USA Today is out with a scathing editorial condemning the Trump administration’s cruelty and incompetence with respect to the separation of families, stating that with respect to their speedy reunification, failure is not an option.
As the editorial notes:
It turns out that the number of separated children is closer to 3,000 than the 2,000 originally cited by administration officials. Among them are about 100 under the age of 5. In dozens of those cases, parents have been deported minus their children, or HHS has apparently lost track of them.
The results are abominations, like what happened Friday when a 1-year-old boy, sipping from a bottle of milk and playing with a blue ball, appeared as an immigration defendant before a judge in Phoenix. The child’s father had been shipped off to Honduras.
Small wonder that two out of three Americans abhor what Trump has done with these children. In their frontal assault on illegal immigration, which has actually become less of a problem than it was several years ago, Trump and his lieutenants argue that when parents illegally enter the U.S. with their children, the adults cannot be simply freed pending immigration court proceedings.
But that’s disingenuous. There are established means of ensuring that parents show up for court and not disappear. A family case management effort vetted by the Department of Homeland Security in 2015 and an ankle-bracelet monitoring program are two alternatives to incarceration, that have both shown 99 percent success rates in guaranteeing court appearances. These alternatives are cheaper, too.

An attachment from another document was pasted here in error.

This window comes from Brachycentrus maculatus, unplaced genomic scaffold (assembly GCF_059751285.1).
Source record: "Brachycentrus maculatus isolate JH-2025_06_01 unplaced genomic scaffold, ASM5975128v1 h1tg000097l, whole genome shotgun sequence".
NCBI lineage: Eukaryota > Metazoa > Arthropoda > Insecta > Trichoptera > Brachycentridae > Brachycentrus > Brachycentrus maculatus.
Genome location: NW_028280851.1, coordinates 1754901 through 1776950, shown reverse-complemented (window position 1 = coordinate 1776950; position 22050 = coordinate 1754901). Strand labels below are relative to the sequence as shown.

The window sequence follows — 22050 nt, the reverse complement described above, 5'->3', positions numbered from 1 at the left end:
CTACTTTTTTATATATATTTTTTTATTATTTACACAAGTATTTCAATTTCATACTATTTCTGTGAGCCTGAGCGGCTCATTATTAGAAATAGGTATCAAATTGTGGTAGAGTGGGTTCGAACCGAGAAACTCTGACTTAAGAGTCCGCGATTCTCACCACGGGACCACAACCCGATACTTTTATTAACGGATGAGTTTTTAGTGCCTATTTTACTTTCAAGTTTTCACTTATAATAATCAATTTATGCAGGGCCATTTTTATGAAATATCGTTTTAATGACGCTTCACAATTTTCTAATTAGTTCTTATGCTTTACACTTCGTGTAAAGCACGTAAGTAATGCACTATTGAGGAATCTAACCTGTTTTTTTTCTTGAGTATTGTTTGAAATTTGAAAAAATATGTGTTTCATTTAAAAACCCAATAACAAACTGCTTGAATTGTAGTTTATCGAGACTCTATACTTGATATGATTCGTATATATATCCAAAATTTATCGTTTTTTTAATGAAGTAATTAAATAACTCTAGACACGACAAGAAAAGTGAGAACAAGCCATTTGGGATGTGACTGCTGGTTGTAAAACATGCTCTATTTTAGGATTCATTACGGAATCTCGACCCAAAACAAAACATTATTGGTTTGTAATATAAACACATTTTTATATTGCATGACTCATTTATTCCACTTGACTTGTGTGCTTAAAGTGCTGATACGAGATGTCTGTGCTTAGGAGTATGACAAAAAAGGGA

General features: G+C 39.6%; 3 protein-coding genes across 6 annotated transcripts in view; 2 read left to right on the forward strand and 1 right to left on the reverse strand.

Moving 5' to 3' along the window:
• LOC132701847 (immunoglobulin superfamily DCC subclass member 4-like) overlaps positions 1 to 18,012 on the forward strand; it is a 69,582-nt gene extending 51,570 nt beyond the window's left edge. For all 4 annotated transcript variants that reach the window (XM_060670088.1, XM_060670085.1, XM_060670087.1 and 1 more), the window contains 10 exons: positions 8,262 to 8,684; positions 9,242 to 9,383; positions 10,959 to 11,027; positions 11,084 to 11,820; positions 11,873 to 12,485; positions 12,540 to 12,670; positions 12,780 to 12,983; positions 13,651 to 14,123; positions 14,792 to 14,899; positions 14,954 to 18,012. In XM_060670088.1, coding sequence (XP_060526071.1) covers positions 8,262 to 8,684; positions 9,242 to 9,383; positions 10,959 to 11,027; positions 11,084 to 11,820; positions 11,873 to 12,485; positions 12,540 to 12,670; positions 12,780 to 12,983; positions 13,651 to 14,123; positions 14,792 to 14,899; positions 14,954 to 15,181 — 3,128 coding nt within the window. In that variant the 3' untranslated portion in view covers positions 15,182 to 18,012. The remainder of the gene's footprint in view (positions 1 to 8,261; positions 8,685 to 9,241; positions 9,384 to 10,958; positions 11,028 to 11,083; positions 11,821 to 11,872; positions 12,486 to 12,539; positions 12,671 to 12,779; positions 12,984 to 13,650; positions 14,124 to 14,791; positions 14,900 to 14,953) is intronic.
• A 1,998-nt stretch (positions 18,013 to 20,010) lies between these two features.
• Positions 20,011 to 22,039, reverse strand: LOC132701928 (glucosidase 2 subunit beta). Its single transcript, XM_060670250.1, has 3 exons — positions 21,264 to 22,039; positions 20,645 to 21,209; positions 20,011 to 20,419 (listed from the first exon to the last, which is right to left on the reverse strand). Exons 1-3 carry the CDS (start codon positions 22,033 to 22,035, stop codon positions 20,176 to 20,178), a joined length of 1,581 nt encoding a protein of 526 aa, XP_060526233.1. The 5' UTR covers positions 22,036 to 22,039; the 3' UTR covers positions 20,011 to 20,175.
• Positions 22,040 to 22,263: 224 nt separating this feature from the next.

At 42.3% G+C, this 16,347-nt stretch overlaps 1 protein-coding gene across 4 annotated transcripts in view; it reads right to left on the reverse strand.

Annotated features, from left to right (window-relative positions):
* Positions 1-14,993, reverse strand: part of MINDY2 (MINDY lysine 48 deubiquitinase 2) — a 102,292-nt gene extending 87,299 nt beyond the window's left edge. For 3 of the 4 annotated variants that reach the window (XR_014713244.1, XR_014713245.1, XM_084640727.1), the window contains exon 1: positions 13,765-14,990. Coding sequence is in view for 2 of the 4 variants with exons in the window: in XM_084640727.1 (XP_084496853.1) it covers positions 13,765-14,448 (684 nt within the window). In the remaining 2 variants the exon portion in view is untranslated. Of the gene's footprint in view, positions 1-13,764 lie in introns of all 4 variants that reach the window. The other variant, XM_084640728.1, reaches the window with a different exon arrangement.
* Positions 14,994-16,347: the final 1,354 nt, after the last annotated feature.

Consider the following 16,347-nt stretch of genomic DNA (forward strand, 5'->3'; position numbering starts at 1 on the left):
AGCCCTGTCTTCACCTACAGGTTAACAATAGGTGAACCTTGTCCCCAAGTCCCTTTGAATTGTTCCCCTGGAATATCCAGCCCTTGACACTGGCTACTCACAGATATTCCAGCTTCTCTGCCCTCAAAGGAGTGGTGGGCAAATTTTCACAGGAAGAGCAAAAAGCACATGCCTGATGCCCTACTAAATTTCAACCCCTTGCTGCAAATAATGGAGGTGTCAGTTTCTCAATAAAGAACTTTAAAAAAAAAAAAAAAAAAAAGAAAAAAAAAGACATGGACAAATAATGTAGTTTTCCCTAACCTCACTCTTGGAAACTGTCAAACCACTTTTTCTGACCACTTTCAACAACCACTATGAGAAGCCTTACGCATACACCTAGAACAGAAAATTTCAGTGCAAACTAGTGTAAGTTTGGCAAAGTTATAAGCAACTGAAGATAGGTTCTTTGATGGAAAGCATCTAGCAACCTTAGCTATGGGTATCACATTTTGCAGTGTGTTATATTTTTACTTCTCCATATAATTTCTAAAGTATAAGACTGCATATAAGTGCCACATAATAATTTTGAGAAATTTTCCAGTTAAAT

Cost considerations aside, reunifying children with their parents needs to be a top priority from a humanitarian standpoint. Leading experts on child behavior say children could suffer serious psychological damage with each passing day, week or month apart from a parent.
Sabraw was right to order that the American Civil Liberties Union, which is representing parents harmed by Trump’s separation tactic, be provided a list of the 100 youngest children. Maybe the ACLU can help locate their parents.
The reunification process should be transparent. The American public should know the numbers daily: how many children remain detained; how many parents have been deported without their children; and how many reunifications have occurred. Precise numbers, not vague or rounded ones, are needed to generate confidence that children aren’t slipping through the cracks.
Family reunification is a true test of competency for the Trump administration. Failure is not an option.
Read the entire editorial online here.